Seeking holiness in a secular society like NZ

9 Daniel Ang


Judging from overheard comments, it appeared that there were many well-satisfied participants at the end of the two-day National Parish Leadership Conference on “Seeking Holiness in a secular society” held at the end of September at Holy Cross Centre in Mosgiel.

There were 127 attendees at the conference, the planning of which took place over a couple of years through the efforts of the members of the National Pastoral Planners Network, which has a representative from each of the six New Zealand dioceses.

The conference drew participants from throughout New Zealand. Each day had a keynote speaker, followed by workshops over two 90-minute time slots. Attendees could select from five topics at each of the four workshop sessions. (So a total of 20 topics on offer).

The Friday keynote speaker was Daniel Ang from Sydney, who became a Catholic at the age of 20 in 1999 in a parish church in a North-West suburb in Sydney.

He came from a family of Buddhist and Taoist heritage. The date — November 24, 1999 — would have been nothing out of the ordinary for the people of the parish, but for him it was a time of great consequence, of
spiritual and vital breakthrough into the life of God “to discover Christ as the total meaning of my life”.

In his opinion, the local parish remains a privileged place of God’s grace in the world. “However, the possibility of personal spiritual breakthrough into the life of God is not the same thing as the frequency of its happening.”

He considered that would be suggested by the many challenges that our parishes face, in Australia and New Zealand and in many parts of the West.

The problems are well known. For example, declining Mass attendance, low morale in some quarters, low religious literacy among many of the people we encounter, and the pain of structural change, which tends to direct energies inwards.

He pointed out that we can no longer rely on a Catholic conveyor belt of Catholic parents baptising their children, sending their children to Catholic schools with the expectation that they would automatically come out of that process as intentional followers of Jesus Christ.

“Those things do not guarantee a lived relationship with Jesus.” Baptism gives the potential of faith, but people have to be evangelised to bring it to life.

But he added: “We are caught between a call and desire for renewal that we all share and the weight of our own Church culture that wants the status quo.”

He suggested that there was a need to reclaim the “why” of our local communities of faith. He emphasised the need to become disciples. There was a need for vision of how we seek to respond to God.

“If you build the Church, you rarely get disciples. If you make disciples, you always get the Church.”

He then began to explore that thought and looked at the foundations that would be needed to achieve that vision as an essential parish strategy.

The first foundation was the importance of the proclamation of Good News, the kerygma or the basic truths of our Christian faith.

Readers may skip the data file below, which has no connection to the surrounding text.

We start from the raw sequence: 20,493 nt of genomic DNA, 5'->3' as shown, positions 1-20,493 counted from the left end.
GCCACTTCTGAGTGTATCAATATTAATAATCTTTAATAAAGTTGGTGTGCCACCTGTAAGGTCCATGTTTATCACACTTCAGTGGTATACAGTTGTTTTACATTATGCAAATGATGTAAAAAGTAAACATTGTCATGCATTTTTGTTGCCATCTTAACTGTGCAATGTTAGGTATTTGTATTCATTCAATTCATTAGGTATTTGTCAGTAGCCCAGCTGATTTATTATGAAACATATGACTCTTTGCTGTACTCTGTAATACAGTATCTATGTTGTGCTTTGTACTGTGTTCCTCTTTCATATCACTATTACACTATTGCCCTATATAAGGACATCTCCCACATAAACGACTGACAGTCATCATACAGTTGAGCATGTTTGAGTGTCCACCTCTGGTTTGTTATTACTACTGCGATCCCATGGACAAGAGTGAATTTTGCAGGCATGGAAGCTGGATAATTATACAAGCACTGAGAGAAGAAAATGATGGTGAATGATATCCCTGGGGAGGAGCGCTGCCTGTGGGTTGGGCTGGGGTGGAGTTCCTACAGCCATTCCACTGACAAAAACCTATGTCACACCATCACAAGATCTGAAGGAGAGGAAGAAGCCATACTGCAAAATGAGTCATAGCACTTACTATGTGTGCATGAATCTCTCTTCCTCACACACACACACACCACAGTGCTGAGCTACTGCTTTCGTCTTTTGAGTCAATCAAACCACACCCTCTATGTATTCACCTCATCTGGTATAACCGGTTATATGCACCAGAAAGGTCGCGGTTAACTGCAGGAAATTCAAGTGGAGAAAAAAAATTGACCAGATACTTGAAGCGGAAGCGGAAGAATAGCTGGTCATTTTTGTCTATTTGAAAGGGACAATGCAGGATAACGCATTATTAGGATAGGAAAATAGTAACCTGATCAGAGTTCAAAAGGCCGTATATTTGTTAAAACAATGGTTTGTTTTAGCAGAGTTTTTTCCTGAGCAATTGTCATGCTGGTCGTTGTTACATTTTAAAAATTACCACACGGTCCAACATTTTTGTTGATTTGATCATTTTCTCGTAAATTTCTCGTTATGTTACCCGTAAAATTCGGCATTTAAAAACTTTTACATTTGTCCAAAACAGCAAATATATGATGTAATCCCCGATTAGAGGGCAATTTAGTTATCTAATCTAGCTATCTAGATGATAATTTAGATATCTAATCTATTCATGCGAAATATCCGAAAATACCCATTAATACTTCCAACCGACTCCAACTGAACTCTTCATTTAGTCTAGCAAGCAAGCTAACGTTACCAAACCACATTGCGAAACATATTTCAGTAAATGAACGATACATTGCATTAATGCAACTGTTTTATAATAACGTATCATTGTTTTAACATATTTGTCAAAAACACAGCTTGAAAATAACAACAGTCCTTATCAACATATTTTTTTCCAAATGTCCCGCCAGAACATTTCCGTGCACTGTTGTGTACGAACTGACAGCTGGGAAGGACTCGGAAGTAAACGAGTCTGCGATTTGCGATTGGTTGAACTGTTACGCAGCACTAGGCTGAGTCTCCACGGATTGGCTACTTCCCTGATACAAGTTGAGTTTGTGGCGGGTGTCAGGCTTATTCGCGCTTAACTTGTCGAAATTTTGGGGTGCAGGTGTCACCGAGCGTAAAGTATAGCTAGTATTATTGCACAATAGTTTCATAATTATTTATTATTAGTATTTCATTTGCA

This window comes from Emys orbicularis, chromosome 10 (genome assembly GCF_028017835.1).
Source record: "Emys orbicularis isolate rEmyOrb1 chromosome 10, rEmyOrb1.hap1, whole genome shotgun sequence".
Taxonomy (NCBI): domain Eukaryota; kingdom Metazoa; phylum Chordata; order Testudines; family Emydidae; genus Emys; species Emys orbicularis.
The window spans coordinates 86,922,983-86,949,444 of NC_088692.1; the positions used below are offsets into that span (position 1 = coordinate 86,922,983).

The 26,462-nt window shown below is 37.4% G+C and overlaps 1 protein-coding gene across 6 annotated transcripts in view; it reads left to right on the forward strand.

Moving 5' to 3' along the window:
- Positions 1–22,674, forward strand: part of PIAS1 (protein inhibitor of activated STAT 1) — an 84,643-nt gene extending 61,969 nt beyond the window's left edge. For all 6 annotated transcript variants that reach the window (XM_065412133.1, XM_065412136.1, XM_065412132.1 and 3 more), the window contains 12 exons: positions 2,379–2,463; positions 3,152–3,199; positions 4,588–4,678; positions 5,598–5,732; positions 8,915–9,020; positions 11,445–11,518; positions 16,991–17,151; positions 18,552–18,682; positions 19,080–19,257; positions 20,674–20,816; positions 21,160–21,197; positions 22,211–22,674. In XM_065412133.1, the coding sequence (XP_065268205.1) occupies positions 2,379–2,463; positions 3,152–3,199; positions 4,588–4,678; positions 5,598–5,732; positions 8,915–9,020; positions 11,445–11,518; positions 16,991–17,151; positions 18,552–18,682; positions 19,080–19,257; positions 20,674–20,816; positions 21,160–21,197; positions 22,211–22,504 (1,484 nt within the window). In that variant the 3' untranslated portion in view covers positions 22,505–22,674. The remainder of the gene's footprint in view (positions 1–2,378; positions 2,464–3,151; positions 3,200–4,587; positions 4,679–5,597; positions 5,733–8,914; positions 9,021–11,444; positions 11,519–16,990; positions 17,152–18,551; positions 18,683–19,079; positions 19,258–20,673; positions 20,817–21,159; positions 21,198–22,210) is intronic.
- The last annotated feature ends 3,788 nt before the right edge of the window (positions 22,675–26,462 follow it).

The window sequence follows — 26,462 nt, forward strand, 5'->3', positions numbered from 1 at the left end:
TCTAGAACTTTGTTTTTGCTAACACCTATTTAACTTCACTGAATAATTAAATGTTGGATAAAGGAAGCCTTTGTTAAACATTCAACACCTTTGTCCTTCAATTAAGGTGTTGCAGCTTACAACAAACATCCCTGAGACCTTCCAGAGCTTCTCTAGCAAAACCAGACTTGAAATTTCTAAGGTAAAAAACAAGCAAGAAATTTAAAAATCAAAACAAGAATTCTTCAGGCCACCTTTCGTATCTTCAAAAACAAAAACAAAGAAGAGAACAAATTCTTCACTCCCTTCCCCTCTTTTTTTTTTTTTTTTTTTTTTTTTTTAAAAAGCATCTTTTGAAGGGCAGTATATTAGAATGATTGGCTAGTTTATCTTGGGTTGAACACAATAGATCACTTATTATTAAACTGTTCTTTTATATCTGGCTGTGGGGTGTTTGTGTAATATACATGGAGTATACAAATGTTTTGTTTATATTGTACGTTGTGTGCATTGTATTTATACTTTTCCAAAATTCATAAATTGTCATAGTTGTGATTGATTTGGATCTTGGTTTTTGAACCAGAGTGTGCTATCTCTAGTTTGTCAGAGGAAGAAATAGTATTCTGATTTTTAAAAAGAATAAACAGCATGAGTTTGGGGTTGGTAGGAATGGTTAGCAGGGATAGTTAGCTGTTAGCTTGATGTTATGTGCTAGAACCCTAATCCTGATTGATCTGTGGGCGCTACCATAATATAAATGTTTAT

The second foundation was the cultivation of personal discipleship and the need for one person telling another how the encounter with Jesus Christ had changed their life.

The third foundation was where evangelising parishes created disciples in the midst of the Church. So a community of faith opens individual lives to more possibilities in the life of faith.

The fourth foundation was a parish for the sake of the world. Belonging to an active parish is not leaving the world, but to be in the world differently.

Mr Ang’s speech was warmly received. The keynote speaker on the Saturday morning was Kitty McKinley, who also provided thought provoking material.

There was a sense of togetherness evident in the air at the conference and all participants were very responsive to the material and ideas presented through the workshops and from the keynote speakers.

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Reader Interactions


  1. Greg says

    I agree with the speaker though and I direct you to the Vatican document ‘General Directory of Catechesis” (1997) for further instruction on the “kergymatic” method.
    I also point out that the same document discriminates between the deductive method (top down based on revelation and kerygma, scripture, tradition, liturgy, transcendent) and the inductive method (bottom up, existential, experiential, subjective, human problems and conditions, immanent). In my view there’s far too much emphasis on the later inductive-existential-immanent approach.

    However, enough with the rhetoric of “renew”, “reimagine”, progress etc and false-dichotomies between Church and people. It is as old as the hills. A Gen-X, as a child I remember the green booklets of the “RENEW” program of the 1980s, some bright spots to be sure, but what has it produced by 2020? A Church that is 2/3 over the age of 65, which couldn’t transmit the Faith to their children.

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